Thanksgiving is right around the corner, marking for many the official start to the “holiday season.” While it’s generally seen as a period of celebration and togetherness, it can also be a time of great stress and even depression, even for those not dealing with addiction.
And for those that are dealing with addiction? It can be the toughest time period of the year.
The holiday season brings with it many temptations, expectations, and stressors that can make recovery difficult even for those who are well down the road to recovery.
Relapse During the Holidays is Common
Relapse during the holidays spike as much as 150% compared to the rest of the year, and it’s not difficult to see why. Parties are being thrown regularly, often with alcohol as a central theme. This can create a scenario where an addict is being faced with temptation almost constantly for several months. According to some new studies by the American Psychological Association (found here), willpower itself may actually be more of a finite resource, meaning it’s entirely possible to “use it up” and find oneself depleted of willpower by the end of the season.
So how can one combat this constant temptation? Well, one way is to avoid it altogether. Depending on where a person is on their road to recovery, being around any substance at all may be out of the question. However, this concept of a finite willpower is more pertinent to those who are well down their road to recovery and believe that they are capable of being around certain triggers without succumbing to temptation. While this may be true, this new concept put for by the APA suggests that even those that are in recovery will not be able to maintain this willpower forever given constant temptation.
For those people, it may be wise to spread out their holiday festivities. Not every party needs to be attended, so even after a successful get-together where the addict has resisted temptation, a “cool-down” period afterward is advisable before they dive right into another situation filled with temptation.
Depression During the Holidays
Another issue that the general public deals with during the holidays but is felt more strongly by addicts is depression. Depression is a major issue for addicts all year long, but the holiday season can feel like it’s bombarding him or her with constant images of cheery people and impossibly perfect families. This can create a ideal that an addict may see as entirely unattainable given their current situation.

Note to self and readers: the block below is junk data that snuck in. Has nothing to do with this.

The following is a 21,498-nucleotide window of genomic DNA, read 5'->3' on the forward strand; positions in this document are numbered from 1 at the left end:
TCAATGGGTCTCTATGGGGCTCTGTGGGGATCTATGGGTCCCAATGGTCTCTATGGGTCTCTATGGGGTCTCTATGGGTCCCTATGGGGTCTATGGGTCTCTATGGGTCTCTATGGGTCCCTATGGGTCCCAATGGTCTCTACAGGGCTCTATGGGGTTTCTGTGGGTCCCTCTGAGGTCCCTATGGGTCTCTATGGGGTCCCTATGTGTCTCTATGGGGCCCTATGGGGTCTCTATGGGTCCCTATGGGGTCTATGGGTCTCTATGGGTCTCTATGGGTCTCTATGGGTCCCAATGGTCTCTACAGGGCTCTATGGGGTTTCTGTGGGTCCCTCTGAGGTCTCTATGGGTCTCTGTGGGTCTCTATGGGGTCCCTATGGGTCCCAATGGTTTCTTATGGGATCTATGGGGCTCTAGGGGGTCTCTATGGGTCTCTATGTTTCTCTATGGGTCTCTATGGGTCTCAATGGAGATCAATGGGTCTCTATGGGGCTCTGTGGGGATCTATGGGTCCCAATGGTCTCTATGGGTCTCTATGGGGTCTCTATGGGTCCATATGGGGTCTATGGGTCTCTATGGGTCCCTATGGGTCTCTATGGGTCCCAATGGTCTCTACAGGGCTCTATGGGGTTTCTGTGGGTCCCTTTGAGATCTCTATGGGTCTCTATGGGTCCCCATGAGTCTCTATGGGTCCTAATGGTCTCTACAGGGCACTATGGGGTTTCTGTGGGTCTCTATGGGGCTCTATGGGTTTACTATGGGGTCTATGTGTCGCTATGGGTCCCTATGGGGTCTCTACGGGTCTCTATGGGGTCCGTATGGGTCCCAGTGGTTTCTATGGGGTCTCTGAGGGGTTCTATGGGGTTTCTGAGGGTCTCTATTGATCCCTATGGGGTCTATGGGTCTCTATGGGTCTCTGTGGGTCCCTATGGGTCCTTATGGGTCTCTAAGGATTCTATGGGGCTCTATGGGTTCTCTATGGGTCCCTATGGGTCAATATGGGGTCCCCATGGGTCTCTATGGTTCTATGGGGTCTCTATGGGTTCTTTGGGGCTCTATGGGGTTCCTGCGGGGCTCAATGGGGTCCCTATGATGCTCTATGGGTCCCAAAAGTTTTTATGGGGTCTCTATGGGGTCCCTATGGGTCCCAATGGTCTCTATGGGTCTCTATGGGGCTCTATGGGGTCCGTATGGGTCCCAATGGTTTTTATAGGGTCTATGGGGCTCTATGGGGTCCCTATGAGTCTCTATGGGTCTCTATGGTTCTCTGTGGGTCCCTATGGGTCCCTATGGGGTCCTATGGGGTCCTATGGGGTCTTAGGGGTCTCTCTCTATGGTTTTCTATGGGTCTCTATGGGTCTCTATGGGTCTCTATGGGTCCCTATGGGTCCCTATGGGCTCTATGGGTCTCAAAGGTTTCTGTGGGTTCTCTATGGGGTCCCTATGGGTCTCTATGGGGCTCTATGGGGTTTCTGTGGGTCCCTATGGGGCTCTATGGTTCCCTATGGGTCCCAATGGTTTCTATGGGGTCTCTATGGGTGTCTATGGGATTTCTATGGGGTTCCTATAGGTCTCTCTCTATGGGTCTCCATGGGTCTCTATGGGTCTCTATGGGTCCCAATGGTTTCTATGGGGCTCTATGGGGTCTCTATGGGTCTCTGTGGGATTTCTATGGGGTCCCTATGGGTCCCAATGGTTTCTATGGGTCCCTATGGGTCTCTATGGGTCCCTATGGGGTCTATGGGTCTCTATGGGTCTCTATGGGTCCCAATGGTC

In these cases it’s important for the person to remember that he or she is not alone. There are always people rooting for the recovery of an addict, even if it doesn’t seem like it. No one is harder on an addict than they are on themselves, and that goes double during the holidays. Reaching out to loved ones, even those that a person may have lost touch with, can help immensely with the feelings of isolation and loneliness. A little hope can go a long way toward making it through the holidays.
Awkward Family Encounters
So what happens when an addict doesn’t necessarily want to see family and friends during the holidays? It’s an old stereotype that Thanksgiving dinner is fraught with awkward conversation and bickering, and an addict may feel like he or she is going to take the brunt of it as the “black sheep” of the family. There may also be a situation where an addict is trying to hide their addiction and feels that it will be difficult in such a large group setting. Or they may just adhere to the age-old belief that it takes booze to get through the holidays with your family.
Whatever they might think, none of it is true. If a person is open and forthright with their family about their struggles and their desire to get better, they’re going to find that almost every time they’re going to have the full support of those around them. Family and friends rarely want to see an addict NOT seek recovery. If they’re still trying to keep it secret – well, it’s probably not a secret anyway. Addicts tend to think that their disease is known only to them when it’s usually fairly obvious to those around them. Finally, no one needs booze to get through the holidays. In fact, if there are family issues, alcohol is usually going to just make them worse, especially when an addict is involved.
Have a Plan
No matter where a person is on the road to recovery (or if they haven’t even started down it), they should have a plan for the holiday season. They should know what parties are going to entail ahead of time, make a calendar, spread things out, and plan for safer alternatives like bringing their own drinks or food. They can make a plan to reach out regularly or just check in with someone, even if nothing is currently threatening their sobriety.
And finally, if it seems like the holiday season might be an insurmountable obstacle to recovery, a person can remove themselves entirely. A 30- 60- or 90- day inpatient visit will assure that a person makes it through the holidays sobriety intact. It’s a better option than not making it to the new year.